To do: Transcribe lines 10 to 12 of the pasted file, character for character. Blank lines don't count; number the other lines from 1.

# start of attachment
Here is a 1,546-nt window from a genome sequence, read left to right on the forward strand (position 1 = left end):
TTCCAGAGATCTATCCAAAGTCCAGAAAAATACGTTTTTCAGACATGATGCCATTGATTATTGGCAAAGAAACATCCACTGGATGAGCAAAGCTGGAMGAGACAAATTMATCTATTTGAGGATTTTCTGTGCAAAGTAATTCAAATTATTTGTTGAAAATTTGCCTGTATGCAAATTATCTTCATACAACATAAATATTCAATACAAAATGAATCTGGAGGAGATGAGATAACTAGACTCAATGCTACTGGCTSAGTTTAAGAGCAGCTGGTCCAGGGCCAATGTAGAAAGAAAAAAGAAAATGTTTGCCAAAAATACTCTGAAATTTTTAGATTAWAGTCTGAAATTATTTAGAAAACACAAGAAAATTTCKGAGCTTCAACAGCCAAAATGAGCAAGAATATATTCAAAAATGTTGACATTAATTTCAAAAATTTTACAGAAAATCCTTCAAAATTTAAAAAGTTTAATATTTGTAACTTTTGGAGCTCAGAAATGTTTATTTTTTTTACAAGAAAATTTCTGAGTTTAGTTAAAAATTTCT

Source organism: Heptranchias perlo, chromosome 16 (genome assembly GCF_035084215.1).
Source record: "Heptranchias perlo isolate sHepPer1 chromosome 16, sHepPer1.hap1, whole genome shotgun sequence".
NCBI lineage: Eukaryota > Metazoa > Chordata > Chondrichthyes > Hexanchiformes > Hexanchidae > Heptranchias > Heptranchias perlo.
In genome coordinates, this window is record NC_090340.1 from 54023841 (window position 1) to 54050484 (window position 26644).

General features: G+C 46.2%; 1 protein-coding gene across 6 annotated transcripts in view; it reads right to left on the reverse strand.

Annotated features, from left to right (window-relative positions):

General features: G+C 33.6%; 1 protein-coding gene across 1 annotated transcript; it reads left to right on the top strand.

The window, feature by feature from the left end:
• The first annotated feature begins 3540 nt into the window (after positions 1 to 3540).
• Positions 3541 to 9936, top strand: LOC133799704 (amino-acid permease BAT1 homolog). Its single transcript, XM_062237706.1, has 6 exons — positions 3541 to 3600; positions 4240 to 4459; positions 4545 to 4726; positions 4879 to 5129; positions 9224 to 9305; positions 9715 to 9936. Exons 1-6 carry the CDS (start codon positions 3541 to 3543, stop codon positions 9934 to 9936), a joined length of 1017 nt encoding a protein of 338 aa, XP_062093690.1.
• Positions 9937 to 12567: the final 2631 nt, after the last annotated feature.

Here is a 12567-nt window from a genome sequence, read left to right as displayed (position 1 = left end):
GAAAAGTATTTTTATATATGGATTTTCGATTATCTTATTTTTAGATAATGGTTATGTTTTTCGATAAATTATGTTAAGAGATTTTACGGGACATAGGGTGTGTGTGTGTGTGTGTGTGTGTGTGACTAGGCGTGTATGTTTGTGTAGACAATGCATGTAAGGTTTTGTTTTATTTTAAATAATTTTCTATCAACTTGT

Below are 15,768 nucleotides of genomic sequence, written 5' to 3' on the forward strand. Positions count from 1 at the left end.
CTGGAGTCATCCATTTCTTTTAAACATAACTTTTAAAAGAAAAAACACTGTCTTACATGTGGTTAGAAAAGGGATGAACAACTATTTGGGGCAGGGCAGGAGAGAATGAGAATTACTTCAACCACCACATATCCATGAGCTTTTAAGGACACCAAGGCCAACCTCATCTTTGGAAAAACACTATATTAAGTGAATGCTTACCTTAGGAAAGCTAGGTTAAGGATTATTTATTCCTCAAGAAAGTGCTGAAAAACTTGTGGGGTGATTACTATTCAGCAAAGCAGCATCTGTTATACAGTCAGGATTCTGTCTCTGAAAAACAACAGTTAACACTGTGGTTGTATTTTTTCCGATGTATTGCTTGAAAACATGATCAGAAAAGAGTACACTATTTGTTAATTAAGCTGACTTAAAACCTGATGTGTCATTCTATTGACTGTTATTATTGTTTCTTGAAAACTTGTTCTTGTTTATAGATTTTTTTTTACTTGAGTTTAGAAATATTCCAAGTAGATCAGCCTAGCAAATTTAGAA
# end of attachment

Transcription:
The window, feature by feature from the left end:
• The first annotated feature begins 3540 nt into the window (after positions 1 to 3540).
• Positions 3541 to 9936, top strand: LOC133799704 (amino-acid permease BAT1 homolog). Its single transcript, XM_062237706.1, has 6 exons — positions 3541 to 3600; positions 4240 to 4459; positions 4545 to 4726; positions 4879 to 5129; positions 9224 to 9305; positions 9715 to 9936. Exons 1-6 carry the CDS (start codon positions 3541 to 3543, stop codon positions 9934 to 9936), a joined length of 1017 nt encoding a protein of 338 aa, XP_062093690.1.